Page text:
Because the bank isn't saddled with legacy real estate and the associated expenses, Ally can offer much higher interest rates than traditional banks with the staffing and upkeep for a multitude of physical locations.

Another factor that works in Ally Financial's favor is the company's relentless focus on customer service. This strategy has earned it an 86% customer satisfaction rating from its 11 million customers and a 96% customer retention rate. It also helped the company build a base of $192 billion in total assets. (For full disclosure, I'm also a longtime satisfied customer.)

Strong near-term headwinds...

Ongoing economic headwinds and the recent deteriorating banking climate have sent shivers down the spines of many bank investors, Ally's included. Yet from a financial perspective, things are pretty much par for the course.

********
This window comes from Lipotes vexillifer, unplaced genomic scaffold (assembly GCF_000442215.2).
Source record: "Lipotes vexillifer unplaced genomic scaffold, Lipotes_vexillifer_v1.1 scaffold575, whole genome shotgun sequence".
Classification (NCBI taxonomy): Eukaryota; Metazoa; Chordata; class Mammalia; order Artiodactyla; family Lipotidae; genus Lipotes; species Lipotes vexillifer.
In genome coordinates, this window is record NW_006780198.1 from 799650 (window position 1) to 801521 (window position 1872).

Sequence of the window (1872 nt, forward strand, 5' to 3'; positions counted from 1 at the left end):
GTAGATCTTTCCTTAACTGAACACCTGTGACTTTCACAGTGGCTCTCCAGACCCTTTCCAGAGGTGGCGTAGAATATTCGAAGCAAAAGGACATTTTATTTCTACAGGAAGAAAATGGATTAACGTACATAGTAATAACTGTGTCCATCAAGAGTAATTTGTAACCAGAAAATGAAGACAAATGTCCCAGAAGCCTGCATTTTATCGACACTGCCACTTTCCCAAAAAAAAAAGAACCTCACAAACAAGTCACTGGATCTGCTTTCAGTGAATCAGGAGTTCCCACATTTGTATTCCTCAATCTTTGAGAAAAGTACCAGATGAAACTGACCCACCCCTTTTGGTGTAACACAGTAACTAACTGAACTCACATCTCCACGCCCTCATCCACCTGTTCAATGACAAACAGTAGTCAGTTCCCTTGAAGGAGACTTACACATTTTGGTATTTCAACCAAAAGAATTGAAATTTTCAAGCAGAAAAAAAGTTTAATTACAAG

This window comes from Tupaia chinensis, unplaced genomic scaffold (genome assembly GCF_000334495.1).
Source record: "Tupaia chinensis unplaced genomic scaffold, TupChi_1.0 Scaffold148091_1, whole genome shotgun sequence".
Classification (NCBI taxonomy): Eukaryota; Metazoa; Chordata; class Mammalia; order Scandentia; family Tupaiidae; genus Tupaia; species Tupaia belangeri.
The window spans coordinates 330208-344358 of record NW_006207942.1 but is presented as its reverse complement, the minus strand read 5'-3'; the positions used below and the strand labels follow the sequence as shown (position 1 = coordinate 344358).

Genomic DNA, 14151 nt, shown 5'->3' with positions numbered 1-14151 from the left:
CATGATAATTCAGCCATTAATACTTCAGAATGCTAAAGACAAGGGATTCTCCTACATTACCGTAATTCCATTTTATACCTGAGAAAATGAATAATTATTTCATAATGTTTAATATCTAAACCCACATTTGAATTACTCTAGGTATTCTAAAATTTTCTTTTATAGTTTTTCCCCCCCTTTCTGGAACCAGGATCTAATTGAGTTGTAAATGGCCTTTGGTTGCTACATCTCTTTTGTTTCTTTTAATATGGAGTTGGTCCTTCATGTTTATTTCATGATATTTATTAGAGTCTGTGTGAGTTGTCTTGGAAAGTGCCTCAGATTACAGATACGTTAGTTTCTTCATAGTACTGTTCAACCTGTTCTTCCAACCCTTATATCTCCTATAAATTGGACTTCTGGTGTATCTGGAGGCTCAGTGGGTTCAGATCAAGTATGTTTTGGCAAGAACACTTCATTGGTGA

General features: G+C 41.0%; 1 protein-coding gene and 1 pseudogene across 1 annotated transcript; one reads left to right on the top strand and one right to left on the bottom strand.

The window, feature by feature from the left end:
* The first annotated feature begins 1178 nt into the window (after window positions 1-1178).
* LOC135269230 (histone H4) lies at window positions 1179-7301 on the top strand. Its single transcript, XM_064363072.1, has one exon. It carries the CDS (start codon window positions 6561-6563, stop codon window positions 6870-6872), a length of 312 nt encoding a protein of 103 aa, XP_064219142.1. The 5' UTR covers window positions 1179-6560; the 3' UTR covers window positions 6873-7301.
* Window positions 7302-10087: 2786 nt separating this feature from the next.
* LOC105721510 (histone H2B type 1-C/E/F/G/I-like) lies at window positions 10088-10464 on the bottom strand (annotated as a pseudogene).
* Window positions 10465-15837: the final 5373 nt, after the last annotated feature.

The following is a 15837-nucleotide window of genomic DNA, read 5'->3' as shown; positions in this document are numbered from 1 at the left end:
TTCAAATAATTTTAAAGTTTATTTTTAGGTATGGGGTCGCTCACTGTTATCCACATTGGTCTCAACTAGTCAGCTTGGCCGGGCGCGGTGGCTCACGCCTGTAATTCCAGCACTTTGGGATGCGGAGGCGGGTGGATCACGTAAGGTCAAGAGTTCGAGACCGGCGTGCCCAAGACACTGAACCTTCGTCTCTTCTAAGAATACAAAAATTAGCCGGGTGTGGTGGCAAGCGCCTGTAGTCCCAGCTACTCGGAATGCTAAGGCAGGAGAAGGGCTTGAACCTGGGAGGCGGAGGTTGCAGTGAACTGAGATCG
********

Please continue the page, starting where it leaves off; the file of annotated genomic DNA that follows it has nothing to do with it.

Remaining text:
Ally delivered fourth-quarter results that were ahead of expectations, Sure, rapidly rising interest rates have been a thorn in the company's side; they tend to narrow the spread between the interest the bank pays to depositors and what it earns from loans. Ally's net interest margin (NIM) of 3.65% fell by 15 basis points. This could deteriorate even further in the coming months, since interest rates are expected to go higher. Management expects its NIM to eventually fall to 3.5% as the federal funds rate peaks.

While this is a challenging situation, it's one faced by the entire industry, so Ally isn't alone. The upside is that as the interest-rate environment improves -- as it inevitably will -- banks will once again be able to widen the spread, which will result in better profitability.